NFTs and blockchain tech are now banned from Minecraft

Microsoft-owned Mojang is banning the use of blockchain technology and Non-Fungible Tokens (NFTs) inside the Minecraft client and any affiliated server applications. It’s a hard stance against the technology that will prevent third-party operators from creating Minecraft NFTs or profiting off of tokens that can grant access to exclusive servers.

In a blog post, the company stated that the use of NFTs violates the spirit of the Minecraft usage guidelines. Since said guidelines do permit server owners to charge for access, it had to clarify why using blockchain-linked tokens as access were not permitted. “We have these rules to ensure that Minecraft remains a community where everyone has access to the same content,” the company wrote.

“NFTs…can create models of scarcity and exclusion that conflict with our Guidelines and the spirit of Minecraft.”

So not only is blockchain token implementation banned, but any other Minecraft NFTs used for world files or skin packs are banned as well. The company has also banned the practice of allowing players to earn NFTs through activities performed on a server, or earning Minecraft NFTs for activity outside of the game.

“Each of these uses of NFTs and other blockchain technologies creates digital ownership based on scarcity and exclusion, which does not align with Minecraft values of creative inclusion and playing together,” the company explained. It added that the use of the technology “creates a scenario of the haves and the have-nots.” 

It directly acknowledged the speculative pricing and investment mentality that have either dogged the technology since its creation, or have been touted as a core feature, depending on who you ask.

Mojang also expressed concern over the reliability of third-party NFTs and the risks to players who buy them. Some of those risks include the possibility of fraud.

Will Mojang ever allow NFTs in Minecraft?

Short answer: maybe. There are two lines in Mojang’s blog that indicate the door is still partly open for the technology to make a return.

First, the company states that it recognizes “that creation inside our game has intrisic value, and we strive to provide a marketplace where those values can be recognized.” Mojang and parent company Microsoft currently allow players to sell in-game creations through the Minecraft Marketplace. As of 2021, modders have made a combined total of $350 million through the centralized system.

Second, there’s a line explicitly saying that Mojang is open to the possibilities of blockchain technology in the future. “We will also be paying close attention to how blockchain technology evolves over time to ensure that the above principles are withheld and determine whether it will allow for more secure experiences or other practical and inclusive applications in gaming.”

But the company also clarified that it has “no plans” to implement blockchain technology into Minecraft at this moment. Given that the game (which might also be considered a “platform” at this point) is very popular with younger players, any future implementation of the technology would probably not take advantage of its speculative properties.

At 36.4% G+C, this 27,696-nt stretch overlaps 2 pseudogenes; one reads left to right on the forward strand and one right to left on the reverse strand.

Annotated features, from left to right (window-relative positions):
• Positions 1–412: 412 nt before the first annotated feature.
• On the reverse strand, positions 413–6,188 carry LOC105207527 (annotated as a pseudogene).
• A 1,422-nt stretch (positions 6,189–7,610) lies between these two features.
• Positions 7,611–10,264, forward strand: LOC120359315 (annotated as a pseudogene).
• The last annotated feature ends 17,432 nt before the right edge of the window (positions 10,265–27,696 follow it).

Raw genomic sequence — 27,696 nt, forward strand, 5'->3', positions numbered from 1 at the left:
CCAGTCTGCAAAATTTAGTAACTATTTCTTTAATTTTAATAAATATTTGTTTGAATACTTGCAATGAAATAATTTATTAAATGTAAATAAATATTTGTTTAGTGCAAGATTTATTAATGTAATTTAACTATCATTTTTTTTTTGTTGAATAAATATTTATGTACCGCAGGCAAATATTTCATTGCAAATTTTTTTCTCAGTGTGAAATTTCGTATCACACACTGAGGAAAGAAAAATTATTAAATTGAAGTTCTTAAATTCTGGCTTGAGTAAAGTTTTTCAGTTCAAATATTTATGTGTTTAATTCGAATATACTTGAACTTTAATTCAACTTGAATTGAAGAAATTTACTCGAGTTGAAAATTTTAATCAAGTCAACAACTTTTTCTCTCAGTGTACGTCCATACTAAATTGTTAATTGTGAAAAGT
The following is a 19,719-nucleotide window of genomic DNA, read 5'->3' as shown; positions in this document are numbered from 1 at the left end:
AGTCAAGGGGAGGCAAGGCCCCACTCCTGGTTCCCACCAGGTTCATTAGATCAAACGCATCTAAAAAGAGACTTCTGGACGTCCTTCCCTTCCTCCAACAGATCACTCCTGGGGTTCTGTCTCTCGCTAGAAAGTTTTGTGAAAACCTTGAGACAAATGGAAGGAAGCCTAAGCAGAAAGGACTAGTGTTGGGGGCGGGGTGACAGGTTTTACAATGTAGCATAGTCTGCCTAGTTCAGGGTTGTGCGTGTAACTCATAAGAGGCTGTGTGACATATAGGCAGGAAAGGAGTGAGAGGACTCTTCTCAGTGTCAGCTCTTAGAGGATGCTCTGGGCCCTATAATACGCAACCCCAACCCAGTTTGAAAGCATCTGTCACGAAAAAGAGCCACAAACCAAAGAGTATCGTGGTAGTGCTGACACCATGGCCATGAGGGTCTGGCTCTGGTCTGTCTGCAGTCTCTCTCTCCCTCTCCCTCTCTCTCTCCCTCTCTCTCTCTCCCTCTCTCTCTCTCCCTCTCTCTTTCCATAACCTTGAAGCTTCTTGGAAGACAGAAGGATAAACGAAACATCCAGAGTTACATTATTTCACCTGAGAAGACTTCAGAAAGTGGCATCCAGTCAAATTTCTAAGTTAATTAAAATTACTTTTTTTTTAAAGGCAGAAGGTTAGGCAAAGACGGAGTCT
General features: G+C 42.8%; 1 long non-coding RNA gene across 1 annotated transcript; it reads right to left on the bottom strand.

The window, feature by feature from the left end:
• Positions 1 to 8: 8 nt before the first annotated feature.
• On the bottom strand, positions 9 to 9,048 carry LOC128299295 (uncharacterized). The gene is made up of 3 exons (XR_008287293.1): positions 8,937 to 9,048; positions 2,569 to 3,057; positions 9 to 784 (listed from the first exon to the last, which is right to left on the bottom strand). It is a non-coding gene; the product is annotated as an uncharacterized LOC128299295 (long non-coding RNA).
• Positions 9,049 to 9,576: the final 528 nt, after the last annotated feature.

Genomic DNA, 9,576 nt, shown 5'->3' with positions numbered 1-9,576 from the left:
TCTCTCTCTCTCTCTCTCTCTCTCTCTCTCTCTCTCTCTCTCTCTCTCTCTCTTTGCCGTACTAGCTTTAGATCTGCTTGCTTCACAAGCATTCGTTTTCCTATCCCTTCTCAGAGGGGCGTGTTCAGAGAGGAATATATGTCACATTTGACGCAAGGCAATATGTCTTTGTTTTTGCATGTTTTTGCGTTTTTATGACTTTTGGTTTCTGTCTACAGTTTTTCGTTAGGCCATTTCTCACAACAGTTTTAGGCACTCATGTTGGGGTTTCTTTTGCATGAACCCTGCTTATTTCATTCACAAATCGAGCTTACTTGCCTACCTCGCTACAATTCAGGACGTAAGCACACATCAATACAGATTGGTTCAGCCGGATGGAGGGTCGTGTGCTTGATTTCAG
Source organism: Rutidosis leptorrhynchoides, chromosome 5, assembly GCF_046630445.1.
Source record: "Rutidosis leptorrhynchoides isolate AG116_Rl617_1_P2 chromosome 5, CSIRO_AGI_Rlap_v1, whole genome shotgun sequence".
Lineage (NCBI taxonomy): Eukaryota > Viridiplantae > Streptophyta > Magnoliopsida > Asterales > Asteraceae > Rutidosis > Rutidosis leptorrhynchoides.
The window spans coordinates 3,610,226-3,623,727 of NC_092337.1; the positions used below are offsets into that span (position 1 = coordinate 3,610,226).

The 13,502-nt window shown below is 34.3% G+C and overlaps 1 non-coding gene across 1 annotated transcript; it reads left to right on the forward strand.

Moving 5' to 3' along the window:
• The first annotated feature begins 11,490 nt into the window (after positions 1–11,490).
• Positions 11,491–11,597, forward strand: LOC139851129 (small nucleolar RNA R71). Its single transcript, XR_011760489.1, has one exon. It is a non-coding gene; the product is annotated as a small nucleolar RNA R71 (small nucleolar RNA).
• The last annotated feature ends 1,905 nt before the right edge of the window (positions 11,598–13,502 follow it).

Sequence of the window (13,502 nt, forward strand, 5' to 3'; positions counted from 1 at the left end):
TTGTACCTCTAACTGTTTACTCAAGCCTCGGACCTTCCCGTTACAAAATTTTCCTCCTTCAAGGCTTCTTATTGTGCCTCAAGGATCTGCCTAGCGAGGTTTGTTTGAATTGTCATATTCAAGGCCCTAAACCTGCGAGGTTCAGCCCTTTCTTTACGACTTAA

It probably isn’t a good idea to let children and teenagers effectively gamble on cryptocurrency.

Microsoft has been publicly hemming and hawing about how much it wants to jump into the blockchain lagoon. In 2021, the company’s director of digital transformation, blockchain and cloud supply chain York Rhodes said that the company’s told Blockworks that major brands embracing NFTs would drive adoption of the technology.

In the same year, Microsoft Gaming CEO Phil Spencer expressed wariness over “exploitative” NFT technology. 

A blow to the idea of web3

Mojang’s extensive breakdown of why it’s banning NFTs and blockchain tech is one of the loudest rebukes of the technology from a major game developer. While other publishers like Square Enix and EA (briefly) have expressed positivity about using NFTs to let players make money off in-game assets, Mojang’s rebuke directly tackles developer concerns about artificial scarcity, inequality, and fraud.

Interestingly, there’s no mention of the huge environmental impact of carbon emissions driven by proof-of-work-minted NFTs.

It’s also notable that the Minecraft studio is pushing back on the technology, because Minecraft and Minecraft-like games have been at the center of many pitches for web3 and the metaverse. Its community of in-game creators, combined with shared virtual worlds and brand crossovers have been part of many pitches we’ve heard about the technology in the last few months.

But if NFT advocates are sincere about the tech’s use as a means for people to make money off their labor in Minecraft (or to transfer digital goods between virtual worlds), they need to reckon with the fact that the company is letting creators make that money right now with nary a blockchain in sight. 

It’s another instance of blockchain technology not being the optimal solution for the very problems it’s intended to solve.